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Where can I find a clinical trial?

For information on hyperoxaluria studies, go to ClinicalTrials.gov, a registry and results database of publicly and privately supported clinical studies conducted around the world.

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Academic Clinical Trials

An academic clinical trial is a clinical trial that is not funded by a pharmaceutical or biotechnology company for commercial ends, but by public-good agencies to advance medicine.

Phases of a Clinical Trial

INITIAL RESEARCH

  • Funded by OHF and other organizations looking for treatments for hyperoxaluria

PHASE I

  • Evaluate safety
  • Determine safe dosage
  • Identify side effects
Approximately 70% of drugs move to the next phase

PHASE II

  • Test effectiveness
  • Further evaluate safety
Approximately 33% of drugs move to the next phase

PHASE III

  • Confirm effectiveness
  • Monitor side effects
  • Compare to other treatments
  • Collect information
Approximately 25-30% of drugs move to the next phase

FDA APPROVAL

  • Treatment is approved and becomes widely available

PHASE IV

  • Provide additional information after approval, including risks, benefits, and best use

Drug Development Pipeline

The Oxalosis & Hyperoxaluria Foundation facilitates the development of promising new drugs, and the drug development pipeline enables you to track the progress of these potential therapies.

Nearly every hyperoxaluria drug being investigated was made possible because of the OHF’s support and its ongoing work with researchers.

Patient Registry

How many people have primary hyperoxaluria? What kind of symptoms will I develop and when? How can I improve my health and keep my kidneys healthy?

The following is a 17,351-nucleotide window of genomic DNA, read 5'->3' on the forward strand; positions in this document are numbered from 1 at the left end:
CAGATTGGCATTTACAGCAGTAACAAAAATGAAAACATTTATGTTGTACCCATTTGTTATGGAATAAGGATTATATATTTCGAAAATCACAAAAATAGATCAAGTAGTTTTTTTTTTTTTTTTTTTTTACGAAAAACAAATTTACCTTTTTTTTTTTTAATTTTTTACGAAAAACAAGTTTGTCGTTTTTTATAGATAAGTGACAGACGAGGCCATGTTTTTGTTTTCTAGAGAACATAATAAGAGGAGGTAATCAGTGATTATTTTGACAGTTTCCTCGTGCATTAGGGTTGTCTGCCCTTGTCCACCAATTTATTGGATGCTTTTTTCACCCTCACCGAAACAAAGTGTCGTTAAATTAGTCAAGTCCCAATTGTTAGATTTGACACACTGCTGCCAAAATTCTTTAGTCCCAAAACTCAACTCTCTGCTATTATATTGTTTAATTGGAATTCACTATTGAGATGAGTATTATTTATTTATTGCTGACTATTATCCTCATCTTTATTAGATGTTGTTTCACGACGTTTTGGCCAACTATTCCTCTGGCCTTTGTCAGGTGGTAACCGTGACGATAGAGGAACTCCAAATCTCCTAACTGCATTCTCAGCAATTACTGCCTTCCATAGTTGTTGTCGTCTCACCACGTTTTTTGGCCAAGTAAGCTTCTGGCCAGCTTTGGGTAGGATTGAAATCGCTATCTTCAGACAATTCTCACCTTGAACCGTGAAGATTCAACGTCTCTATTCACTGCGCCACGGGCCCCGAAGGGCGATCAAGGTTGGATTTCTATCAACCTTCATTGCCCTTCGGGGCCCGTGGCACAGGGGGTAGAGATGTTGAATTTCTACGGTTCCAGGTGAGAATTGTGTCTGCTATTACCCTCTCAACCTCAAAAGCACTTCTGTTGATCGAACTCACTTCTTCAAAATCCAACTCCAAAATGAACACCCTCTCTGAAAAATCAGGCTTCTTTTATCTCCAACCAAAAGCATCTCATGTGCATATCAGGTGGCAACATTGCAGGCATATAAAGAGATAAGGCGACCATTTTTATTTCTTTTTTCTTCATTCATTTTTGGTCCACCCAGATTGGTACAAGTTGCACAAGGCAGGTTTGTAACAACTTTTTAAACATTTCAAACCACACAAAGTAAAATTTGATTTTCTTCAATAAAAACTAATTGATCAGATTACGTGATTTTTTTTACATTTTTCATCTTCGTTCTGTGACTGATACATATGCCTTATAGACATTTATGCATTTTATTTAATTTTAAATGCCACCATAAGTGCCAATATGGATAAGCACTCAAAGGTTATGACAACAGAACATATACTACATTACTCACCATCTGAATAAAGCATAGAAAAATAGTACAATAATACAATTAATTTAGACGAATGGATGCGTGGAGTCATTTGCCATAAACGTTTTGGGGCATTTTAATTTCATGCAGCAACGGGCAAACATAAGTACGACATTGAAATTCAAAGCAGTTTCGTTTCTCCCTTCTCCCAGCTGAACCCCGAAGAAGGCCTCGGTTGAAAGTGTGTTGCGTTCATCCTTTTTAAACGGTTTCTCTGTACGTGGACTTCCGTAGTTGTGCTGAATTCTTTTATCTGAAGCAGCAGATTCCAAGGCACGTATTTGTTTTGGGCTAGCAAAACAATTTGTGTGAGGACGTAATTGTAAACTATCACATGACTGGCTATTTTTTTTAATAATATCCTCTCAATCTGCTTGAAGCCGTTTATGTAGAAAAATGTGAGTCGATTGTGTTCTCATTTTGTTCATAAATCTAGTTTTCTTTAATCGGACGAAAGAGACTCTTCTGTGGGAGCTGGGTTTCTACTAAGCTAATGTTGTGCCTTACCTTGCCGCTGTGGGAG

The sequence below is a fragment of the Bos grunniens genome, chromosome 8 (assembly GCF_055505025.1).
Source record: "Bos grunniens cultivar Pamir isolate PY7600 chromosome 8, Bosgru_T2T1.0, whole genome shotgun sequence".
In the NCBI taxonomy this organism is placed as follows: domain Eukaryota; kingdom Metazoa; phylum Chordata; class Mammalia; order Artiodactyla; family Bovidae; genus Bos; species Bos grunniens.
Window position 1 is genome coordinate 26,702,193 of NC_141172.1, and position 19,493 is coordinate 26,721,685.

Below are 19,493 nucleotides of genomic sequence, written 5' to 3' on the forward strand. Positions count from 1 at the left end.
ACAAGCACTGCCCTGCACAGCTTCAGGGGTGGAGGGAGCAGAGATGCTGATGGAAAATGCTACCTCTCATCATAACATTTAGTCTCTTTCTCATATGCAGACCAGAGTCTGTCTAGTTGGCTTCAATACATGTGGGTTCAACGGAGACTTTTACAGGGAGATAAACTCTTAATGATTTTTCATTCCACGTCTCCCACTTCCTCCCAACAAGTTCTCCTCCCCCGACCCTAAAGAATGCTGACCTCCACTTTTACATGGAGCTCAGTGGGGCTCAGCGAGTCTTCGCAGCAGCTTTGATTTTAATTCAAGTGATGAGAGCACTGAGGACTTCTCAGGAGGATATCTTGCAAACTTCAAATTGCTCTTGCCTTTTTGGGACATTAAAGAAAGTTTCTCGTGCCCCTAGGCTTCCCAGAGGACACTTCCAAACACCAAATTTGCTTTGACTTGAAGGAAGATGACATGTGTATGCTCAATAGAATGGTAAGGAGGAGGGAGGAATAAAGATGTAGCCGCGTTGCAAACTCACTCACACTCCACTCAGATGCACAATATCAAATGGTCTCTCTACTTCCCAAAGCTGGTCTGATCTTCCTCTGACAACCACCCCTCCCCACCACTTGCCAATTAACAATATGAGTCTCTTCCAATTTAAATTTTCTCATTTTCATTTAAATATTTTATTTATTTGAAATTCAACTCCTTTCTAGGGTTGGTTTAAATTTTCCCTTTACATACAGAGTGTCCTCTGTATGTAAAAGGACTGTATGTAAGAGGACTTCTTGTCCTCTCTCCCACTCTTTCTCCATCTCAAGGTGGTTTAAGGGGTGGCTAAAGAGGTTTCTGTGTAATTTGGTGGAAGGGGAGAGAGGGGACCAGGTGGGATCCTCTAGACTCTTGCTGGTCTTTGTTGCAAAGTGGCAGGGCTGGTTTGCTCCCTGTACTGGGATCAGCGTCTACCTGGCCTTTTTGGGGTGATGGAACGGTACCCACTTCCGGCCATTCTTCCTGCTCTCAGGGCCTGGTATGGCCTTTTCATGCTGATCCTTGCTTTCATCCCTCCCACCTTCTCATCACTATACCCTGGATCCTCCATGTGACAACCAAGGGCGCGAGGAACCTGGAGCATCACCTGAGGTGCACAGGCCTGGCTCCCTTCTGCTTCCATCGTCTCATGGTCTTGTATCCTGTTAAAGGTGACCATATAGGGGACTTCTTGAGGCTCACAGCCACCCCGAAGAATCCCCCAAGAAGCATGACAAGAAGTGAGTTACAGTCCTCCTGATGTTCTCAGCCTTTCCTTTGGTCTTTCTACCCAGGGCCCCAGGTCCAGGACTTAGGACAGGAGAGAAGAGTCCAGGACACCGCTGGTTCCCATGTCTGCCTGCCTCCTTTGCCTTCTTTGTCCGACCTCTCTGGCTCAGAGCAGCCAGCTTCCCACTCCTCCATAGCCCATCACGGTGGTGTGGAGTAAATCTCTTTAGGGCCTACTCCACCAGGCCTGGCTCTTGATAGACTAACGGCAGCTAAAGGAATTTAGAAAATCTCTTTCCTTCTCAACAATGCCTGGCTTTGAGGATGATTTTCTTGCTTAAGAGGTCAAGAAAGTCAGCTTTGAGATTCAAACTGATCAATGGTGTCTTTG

These are very straightforward questions, but there is not sufficient information to accurately answer them at the moment. This is where you can make a big impact—your involvement can shape research and pave the way for new treatments.

Sign up today to learn more about the patient registry.

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Grants and Funding

The Oxalosis & Hyperoxaluria Foundation disburses grants and funding to researchers who study the causes of hyperoxaluria and its treatment.

Research grants

Application deadline: December 15, 2019 at midnight ET

The OHF seeks to support research that will ultimately lead to new diagnostics, treatments, and a cure for primary hyperoxaluria and related hyperoxaluria conditions.

OHF will award up to $200,000 total cost per project after a competitive process to select the most meritorious projects.

Short-term travel grant

Application deadline: Open

The OHF’s short-term travel grant supports postdoctoral and mid-career researchers to receive hands-on training for up to 3 months in advanced host institutions or laboratories.

The ultimate goal is to improve the standards in each recipient’s home institution upon their return, which will help them become leaders in their fields. 

Researchers receive hands-on training in outside laboratories, allowing them to acquire state-of-the-art knowledge of a new technique, methodology, or philosophical approach that would complement their own knowledge and experience and enhance their ability to carry out high-quality research compatible with the mission of the OHF.

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Contact